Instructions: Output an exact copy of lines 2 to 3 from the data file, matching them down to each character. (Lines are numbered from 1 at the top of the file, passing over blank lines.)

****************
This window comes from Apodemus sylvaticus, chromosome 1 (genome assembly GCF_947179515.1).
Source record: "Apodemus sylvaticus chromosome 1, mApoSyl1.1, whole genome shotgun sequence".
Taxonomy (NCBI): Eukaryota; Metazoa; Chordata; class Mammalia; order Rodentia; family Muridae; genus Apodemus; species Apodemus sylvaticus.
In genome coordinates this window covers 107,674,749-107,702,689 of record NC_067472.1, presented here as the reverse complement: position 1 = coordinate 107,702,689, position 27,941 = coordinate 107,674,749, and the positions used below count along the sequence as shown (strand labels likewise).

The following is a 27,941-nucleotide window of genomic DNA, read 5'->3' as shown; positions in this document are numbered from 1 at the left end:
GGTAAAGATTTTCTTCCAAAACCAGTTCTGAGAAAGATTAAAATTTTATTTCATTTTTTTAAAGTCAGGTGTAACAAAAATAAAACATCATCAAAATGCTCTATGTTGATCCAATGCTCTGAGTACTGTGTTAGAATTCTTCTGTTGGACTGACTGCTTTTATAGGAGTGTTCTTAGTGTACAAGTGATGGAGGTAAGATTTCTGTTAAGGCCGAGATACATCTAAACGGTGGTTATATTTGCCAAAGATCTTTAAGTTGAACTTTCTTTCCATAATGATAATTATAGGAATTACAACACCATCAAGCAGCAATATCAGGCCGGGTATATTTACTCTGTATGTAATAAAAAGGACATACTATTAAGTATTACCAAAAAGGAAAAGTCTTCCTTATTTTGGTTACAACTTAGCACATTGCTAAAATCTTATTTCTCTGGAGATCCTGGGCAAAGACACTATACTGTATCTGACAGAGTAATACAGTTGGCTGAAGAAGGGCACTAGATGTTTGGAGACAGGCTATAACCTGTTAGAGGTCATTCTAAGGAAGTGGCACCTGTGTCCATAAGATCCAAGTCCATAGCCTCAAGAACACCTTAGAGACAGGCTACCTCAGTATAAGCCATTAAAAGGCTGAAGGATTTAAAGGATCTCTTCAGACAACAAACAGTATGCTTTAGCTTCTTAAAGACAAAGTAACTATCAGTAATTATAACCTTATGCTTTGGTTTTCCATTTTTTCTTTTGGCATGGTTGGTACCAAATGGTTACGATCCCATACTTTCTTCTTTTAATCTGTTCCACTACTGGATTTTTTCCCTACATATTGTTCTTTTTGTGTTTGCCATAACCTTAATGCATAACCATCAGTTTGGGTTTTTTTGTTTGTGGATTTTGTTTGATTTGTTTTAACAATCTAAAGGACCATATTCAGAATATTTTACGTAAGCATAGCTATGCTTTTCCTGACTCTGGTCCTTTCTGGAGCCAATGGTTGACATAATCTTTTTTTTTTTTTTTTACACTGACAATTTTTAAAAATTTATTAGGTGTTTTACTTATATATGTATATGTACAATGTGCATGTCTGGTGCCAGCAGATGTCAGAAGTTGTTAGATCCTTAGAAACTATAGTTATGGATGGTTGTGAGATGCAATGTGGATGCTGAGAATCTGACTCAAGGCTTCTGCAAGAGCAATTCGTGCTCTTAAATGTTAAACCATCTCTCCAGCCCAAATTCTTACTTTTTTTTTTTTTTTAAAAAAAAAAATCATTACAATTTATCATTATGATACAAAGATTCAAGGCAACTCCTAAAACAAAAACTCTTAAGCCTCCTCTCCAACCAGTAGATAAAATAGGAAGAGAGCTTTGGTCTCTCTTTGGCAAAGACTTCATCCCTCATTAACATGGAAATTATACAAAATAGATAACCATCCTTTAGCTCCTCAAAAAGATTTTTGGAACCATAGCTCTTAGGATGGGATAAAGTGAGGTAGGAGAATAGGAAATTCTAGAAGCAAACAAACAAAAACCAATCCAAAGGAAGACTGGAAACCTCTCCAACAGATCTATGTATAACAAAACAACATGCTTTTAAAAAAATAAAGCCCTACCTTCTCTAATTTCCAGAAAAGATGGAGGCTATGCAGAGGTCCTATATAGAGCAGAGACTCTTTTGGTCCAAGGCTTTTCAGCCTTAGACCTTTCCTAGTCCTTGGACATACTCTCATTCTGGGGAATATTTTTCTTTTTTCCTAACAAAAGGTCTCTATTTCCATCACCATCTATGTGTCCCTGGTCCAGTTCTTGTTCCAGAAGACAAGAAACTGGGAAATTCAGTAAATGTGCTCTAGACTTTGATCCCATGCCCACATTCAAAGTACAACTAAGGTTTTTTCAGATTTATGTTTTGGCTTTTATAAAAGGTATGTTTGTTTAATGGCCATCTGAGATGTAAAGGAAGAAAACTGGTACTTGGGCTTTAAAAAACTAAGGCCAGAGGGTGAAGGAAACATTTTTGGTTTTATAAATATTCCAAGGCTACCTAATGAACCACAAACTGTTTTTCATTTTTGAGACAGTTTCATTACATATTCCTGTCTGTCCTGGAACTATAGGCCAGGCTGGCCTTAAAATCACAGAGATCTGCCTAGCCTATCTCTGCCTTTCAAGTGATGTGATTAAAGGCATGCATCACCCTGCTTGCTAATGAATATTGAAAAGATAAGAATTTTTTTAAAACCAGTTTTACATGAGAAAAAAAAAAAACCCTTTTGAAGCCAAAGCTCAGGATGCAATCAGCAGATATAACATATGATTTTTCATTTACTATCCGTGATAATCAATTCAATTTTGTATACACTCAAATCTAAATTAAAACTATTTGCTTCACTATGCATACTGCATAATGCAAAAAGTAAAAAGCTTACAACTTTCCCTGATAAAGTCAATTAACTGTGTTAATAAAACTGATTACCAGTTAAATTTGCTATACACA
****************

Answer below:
Source record: "Apodemus sylvaticus chromosome 1, mApoSyl1.1, whole genome shotgun sequence".
Taxonomy (NCBI): Eukaryota; Metazoa; Chordata; class Mammalia; order Rodentia; family Muridae; genus Apodemus; species Apodemus sylvaticus.